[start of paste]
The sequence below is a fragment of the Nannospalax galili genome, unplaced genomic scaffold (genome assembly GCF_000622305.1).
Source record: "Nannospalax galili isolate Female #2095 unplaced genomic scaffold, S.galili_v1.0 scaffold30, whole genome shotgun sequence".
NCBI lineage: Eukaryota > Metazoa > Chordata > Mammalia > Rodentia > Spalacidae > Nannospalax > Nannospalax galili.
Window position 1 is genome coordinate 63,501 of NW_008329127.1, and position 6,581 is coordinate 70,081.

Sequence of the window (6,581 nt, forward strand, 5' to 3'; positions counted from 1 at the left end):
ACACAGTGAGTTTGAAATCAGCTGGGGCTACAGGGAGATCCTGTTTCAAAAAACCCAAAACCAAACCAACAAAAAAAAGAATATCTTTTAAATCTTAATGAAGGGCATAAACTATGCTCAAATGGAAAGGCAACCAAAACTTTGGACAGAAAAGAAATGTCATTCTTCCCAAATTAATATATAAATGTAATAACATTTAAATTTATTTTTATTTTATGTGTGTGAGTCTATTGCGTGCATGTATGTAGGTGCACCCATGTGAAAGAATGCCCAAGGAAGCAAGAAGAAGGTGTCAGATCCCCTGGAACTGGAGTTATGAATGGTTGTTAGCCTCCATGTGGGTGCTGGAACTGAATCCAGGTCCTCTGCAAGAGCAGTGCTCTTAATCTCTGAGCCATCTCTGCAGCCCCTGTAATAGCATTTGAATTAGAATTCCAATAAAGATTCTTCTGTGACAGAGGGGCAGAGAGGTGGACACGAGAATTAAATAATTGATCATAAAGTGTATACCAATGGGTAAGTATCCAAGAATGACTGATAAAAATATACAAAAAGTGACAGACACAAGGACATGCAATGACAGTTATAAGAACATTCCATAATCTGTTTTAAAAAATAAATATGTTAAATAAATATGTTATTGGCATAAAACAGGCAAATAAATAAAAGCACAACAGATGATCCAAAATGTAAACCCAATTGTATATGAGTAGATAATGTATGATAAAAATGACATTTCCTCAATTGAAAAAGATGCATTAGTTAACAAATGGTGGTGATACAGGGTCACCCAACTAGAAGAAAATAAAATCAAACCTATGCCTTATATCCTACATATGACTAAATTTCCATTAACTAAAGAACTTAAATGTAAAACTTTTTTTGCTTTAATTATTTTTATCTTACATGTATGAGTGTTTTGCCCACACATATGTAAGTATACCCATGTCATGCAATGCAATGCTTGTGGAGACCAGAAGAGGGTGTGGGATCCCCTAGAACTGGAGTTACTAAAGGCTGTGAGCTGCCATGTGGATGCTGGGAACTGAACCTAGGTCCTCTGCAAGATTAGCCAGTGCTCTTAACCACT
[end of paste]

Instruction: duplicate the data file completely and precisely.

The sequence below is a fragment of the Nannospalax galili genome, unplaced genomic scaffold (genome assembly GCF_000622305.1).
Source record: "Nannospalax galili isolate Female #2095 unplaced genomic scaffold, S.galili_v1.0 scaffold30, whole genome shotgun sequence".
NCBI lineage: Eukaryota > Metazoa > Chordata > Mammalia > Rodentia > Spalacidae > Nannospalax > Nannospalax galili.
Window position 1 is genome coordinate 63,501 of NW_008329127.1, and position 6,581 is coordinate 70,081.

Sequence of the window (6,581 nt, forward strand, 5' to 3'; positions counted from 1 at the left end):
ACACAGTGAGTTTGAAATCAGCTGGGGCTACAGGGAGATCCTGTTTCAAAAAACCCAAAACCAAACCAACAAAAAAAAGAATATCTTTTAAATCTTAATGAAGGGCATAAACTATGCTCAAATGGAAAGGCAACCAAAACTTTGGACAGAAAAGAAATGTCATTCTTCCCAAATTAATATATAAATGTAATAACATTTAAATTTATTTTTATTTTATGTGTGTGAGTCTATTGCGTGCATGTATGTAGGTGCACCCATGTGAAAGAATGCCCAAGGAAGCAAGAAGAAGGTGTCAGATCCCCTGGAACTGGAGTTATGAATGGTTGTTAGCCTCCATGTGGGTGCTGGAACTGAATCCAGGTCCTCTGCAAGAGCAGTGCTCTTAATCTCTGAGCCATCTCTGCAGCCCCTGTAATAGCATTTGAATTAGAATTCCAATAAAGATTCTTCTGTGACAGAGGGGCAGAGAGGTGGACACGAGAATTAAATAATTGATCATAAAGTGTATACCAATGGGTAAGTATCCAAGAATGACTGATAAAAATATACAAAAAGTGACAGACACAAGGACATGCAATGACAGTTATAAGAACATTCCATAATCTGTTTTAAAAAATAAATATGTTAAATAAATATGTTATTGGCATAAAACAGGCAAATAAATAAAAGCACAACAGATGATCCAAAATGTAAACCCAATTGTATATGAGTAGATAATGTATGATAAAAATGACATTTCCTCAATTGAAAAAGATGCATTAGTTAACAAATGGTGGTGATACAGGGTCACCCAACTAGAAGAAAATAAAATCAAACCTATGCCTTATATCCTACATATGACTAAATTTCCATTAACTAAAGAACTTAAATGTAAAACTTTTTTTGCTTTAATTATTTTTATCTTACATGTATGAGTGTTTTGCCCACACATATGTAAGTATACCCATGTCATGCAATGCAATGCTTGTGGAGACCAGAAGAGGGTGTGGGATCCCCTAGAACTGGAGTTACTAAAGGCTGTGAGCTGCCATGTGGATGCTGGGAACTGAACCTAGGTCCTCTGCAAGATTAGCCAGTGCTCTTAACCACT